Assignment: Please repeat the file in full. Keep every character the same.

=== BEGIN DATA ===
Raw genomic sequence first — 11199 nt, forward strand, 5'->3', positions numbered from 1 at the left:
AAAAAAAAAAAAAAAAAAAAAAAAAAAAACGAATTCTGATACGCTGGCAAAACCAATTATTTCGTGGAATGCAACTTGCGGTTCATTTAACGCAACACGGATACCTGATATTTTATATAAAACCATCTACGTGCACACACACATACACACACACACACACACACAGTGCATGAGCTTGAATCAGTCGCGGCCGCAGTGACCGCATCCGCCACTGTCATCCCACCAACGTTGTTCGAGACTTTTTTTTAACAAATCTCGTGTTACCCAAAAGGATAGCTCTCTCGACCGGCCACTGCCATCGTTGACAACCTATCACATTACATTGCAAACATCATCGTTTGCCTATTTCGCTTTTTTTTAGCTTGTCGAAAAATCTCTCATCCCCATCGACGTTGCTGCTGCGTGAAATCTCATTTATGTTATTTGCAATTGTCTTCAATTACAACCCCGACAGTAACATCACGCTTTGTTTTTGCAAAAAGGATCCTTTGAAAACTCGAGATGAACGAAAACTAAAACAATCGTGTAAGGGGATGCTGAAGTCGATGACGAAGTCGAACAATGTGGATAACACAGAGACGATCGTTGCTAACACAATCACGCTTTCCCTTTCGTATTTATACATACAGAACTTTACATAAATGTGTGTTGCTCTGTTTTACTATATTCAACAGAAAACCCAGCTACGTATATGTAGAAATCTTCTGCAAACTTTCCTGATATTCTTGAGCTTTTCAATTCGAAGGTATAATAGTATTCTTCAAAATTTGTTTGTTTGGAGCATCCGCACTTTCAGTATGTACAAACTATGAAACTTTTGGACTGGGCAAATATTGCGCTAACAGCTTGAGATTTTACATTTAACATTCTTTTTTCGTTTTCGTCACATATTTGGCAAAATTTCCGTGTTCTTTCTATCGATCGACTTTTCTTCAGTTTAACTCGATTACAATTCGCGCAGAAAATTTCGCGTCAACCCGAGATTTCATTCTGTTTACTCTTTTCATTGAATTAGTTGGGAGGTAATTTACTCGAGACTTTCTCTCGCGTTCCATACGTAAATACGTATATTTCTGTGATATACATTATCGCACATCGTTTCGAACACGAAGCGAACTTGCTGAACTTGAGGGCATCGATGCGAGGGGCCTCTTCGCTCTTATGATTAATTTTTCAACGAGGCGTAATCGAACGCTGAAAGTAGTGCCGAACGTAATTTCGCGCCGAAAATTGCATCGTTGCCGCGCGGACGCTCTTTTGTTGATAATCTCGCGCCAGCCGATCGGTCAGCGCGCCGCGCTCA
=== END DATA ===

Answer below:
Raw genomic sequence first — 11199 nt, forward strand, 5'->3', positions numbered from 1 at the left:
AAAAAAAAAAAAAAAAAAAAAAAAAAAAACGAATTCTGATACGCTGGCAAAACCAATTATTTCGTGGAATGCAACTTGCGGTTCATTTAACGCAACACGGATACCTGATATTTTATATAAAACCATCTACGTGCACACACACATACACACACACACACACACACAGTGCATGAGCTTGAATCAGTCGCGGCCGCAGTGACCGCATCCGCCACTGTCATCCCACCAACGTTGTTCGAGACTTTTTTTTAACAAATCTCGTGTTACCCAAAAGGATAGCTCTCTCGACCGGCCACTGCCATCGTTGACAACCTATCACATTACATTGCAAACATCATCGTTTGCCTATTTCGCTTTTTTTTAGCTTGTCGAAAAATCTCTCATCCCCATCGACGTTGCTGCTGCGTGAAATCTCATTTATGTTATTTGCAATTGTCTTCAATTACAACCCCGACAGTAACATCACGCTTTGTTTTTGCAAAAAGGATCCTTTGAAAACTCGAGATGAACGAAAACTAAAACAATCGTGTAAGGGGATGCTGAAGTCGATGACGAAGTCGAACAATGTGGATAACACAGAGACGATCGTTGCTAACACAATCACGCTTTCCCTTTCGTATTTATACATACAGAACTTTACATAAATGTGTGTTGCTCTGTTTTACTATATTCAACAGAAAACCCAGCTACGTATATGTAGAAATCTTCTGCAAACTTTCCTGATATTCTTGAGCTTTTCAATTCGAAGGTATAATAGTATTCTTCAAAATTTGTTTGTTTGGAGCATCCGCACTTTCAGTATGTACAAACTATGAAACTTTTGGACTGGGCAAATATTGCGCTAACAGCTTGAGATTTTACATTTAACATTCTTTTTTCGTTTTCGTCACATATTTGGCAAAATTTCCGTGTTCTTTCTATCGATCGACTTTTCTTCAGTTTAACTCGATTACAATTCGCGCAGAAAATTTCGCGTCAACCCGAGATTTCATTCTGTTTACTCTTTTCATTGAATTAGTTGGGAGGTAATTTACTCGAGACTTTCTCTCGCGTTCCATACGTAAATACGTATATTTCTGTGATATACATTATCGCACATCGTTTCGAACACGAAGCGAACTTGCTGAACTTGAGGGCATCGATGCGAGGGGCCTCTTCGCTCTTATGATTAATTTTTCAACGAGGCGTAATCGAACGCTGAAAGTAGTGCCGAACGTAATTTCGCGCCGAAAATTGCATCGTTGCCGCGCGGACGCTCTTTTGTTGATAATCTCGCGCCAGCCGATCGGTCAGCGCGCCGCGCTCA